OptiStruct provides element density information for all iterations, and also gives displacement and von Mises stress results (linear static analysis) for the starting and last iterations. This section describes how to view those results in HyperView.

Step 16: View an Iso Value Plot of Element Densities.

This plot provides the information about the element density. Iso Value retains all of the elements at and above a certain density threshold. Pick the density threshold providing the structure that suits your needs. 1. From the OptiStruct panel, click the HyperView button. This will launch HyperView and open the session file cclip_complete.mvw which contains two pages with the results from two files: Page 1 - cclip_complete_des.h3d: Optimization history results (element density). Page 2 - cclip_complete_s1.h3d: Subcase 1 results; initial and final (displacement stress). 2. On page 1, click in the area of the Results Browser circled below.

3. 4. 5. 6. 7. 8.

Select Design under the load case section and the last iteration listed. From Results pull down menu, click on Plot > Iso. In the panel area at the bottom of the GUI, choose Element Densities as the Result type. Set the Current Value: to 0.3. Click on Top view orientation to set the correct view. Click Apply.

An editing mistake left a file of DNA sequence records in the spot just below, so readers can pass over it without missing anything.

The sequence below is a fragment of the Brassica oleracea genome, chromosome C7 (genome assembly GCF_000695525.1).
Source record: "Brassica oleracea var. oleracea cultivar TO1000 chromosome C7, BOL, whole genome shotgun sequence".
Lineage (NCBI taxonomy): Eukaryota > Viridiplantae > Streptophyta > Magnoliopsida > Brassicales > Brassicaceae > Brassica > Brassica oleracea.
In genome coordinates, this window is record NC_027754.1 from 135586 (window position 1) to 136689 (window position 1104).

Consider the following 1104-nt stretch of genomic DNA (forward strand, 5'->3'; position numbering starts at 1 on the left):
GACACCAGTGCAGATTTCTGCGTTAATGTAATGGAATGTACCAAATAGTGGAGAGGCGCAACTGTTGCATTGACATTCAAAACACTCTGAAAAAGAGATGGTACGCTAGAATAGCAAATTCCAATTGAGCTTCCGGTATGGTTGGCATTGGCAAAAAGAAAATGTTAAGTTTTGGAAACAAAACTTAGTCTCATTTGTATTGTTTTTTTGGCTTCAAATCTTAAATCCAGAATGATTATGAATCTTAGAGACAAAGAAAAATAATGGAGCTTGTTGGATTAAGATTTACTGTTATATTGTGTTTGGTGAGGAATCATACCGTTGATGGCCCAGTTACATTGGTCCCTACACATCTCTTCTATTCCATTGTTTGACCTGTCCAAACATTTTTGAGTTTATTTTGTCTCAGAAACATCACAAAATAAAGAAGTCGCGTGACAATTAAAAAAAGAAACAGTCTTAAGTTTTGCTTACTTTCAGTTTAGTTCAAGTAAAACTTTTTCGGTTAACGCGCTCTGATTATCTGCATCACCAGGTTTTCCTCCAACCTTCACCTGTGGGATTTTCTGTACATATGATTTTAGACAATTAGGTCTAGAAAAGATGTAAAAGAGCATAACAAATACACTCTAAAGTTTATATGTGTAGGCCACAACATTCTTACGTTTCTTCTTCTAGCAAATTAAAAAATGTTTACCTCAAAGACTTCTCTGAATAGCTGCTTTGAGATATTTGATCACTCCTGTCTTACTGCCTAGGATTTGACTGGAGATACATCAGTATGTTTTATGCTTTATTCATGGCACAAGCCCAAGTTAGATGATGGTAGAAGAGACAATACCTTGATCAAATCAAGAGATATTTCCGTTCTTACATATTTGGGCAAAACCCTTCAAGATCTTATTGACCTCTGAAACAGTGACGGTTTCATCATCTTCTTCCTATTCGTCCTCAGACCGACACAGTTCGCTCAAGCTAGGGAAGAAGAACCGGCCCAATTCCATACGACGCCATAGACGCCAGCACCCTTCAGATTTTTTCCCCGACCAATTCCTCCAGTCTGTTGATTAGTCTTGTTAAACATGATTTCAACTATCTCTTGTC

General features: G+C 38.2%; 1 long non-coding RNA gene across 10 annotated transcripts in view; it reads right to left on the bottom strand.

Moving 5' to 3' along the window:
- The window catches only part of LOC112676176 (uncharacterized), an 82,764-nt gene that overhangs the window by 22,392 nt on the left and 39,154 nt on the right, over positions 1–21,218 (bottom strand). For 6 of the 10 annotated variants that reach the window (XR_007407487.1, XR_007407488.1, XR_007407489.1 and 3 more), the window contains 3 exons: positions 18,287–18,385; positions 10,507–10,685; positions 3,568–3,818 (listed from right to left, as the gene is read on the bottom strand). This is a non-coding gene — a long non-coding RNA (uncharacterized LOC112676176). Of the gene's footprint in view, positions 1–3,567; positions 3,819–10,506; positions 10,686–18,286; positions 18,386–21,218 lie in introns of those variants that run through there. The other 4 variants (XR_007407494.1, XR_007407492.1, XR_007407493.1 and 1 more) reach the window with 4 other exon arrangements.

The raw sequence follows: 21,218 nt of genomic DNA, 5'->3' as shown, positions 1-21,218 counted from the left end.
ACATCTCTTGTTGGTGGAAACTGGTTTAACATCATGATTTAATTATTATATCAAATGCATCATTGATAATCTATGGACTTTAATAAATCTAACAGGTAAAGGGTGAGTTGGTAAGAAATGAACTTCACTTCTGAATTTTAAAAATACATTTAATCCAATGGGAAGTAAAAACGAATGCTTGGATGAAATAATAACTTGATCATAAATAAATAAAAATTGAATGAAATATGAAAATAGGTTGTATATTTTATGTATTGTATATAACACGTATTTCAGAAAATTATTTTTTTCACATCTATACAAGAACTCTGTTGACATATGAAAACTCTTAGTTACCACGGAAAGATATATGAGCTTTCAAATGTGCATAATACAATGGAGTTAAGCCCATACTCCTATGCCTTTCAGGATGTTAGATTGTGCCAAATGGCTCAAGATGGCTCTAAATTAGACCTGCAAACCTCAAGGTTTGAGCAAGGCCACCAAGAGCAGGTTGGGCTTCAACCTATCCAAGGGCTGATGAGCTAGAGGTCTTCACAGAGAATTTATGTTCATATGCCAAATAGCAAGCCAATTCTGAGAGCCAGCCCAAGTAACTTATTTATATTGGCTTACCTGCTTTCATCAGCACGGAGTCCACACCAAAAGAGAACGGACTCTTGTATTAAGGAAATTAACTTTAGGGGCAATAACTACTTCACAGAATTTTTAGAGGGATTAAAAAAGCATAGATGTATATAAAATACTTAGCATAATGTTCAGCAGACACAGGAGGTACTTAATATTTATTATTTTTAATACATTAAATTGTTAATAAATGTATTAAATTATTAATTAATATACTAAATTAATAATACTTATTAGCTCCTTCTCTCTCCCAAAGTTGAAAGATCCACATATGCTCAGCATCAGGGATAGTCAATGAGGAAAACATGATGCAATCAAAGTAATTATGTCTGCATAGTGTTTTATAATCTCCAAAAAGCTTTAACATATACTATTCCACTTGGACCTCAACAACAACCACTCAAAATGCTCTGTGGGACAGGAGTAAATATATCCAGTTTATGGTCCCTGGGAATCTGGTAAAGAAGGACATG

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Iso value plot of element densities.

9. Move the slider below Current value: to change the density threshold. You will see the iso value in the graphics window update interactively when you scroll to a new value. Use this tool to get a better look at the material layout and the load paths from OptiStruct.

Step 17: Compare Static Contour of Original to the Optimized Material Layout.
1. In HyperView, click on the Next Page arrow toolbar button to go to page 2. This will bring up the cclip_complete_s1.h3d file, which contains the static subcase results for the first and last iteration steps. 2. Divide this page into two vertical windows using the Page Layout toolbar icon 3. 4. 5. 6. .

Click on the Top view orientation to set the correct view . From the Results pull-down menu, select Plot > Contour. Choose Displacement as the Result type, and set the pull-down menu below Displacement to Y. Click Apply.

7. Click on the Deformed toolbar button . 8. On the Deformed shape panel, change the scale value to 100, the unperformed shape to edges, and click Apply. 9. From Edit pull-down menu, click on Copy > Window, and then click on the empty window. 10. Again, from the Edit pull down menu, click Paste > Window. 11. Switch the animation mode to Linear Static . 12. With the second window selected, choose Iteration 28.

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Tutorial 13: TOPOLOGY OPTIMIZATION Design Concept for a Structural C-clip.

. 13. From Edit pull down menu, click Copy > Page. 14. From the Edit pull down menu again, click Paste > Page. This will create a 3rd page on this report. 15. 16. 17. 18. Now click on the first window and click on the Contour button . Change the result type to Element Stresses (2D & 3D) (t). For Averaging method:, select Simple and click Apply. Click with the right button on the first window; choose Apply Style To, then Current Page, and select Contour.

. These stress results can be used only as reference to help understanding how far from the limits the design is. Remember that topologic optimization will show you a concept shape and the stress results should be validated during the next design phases.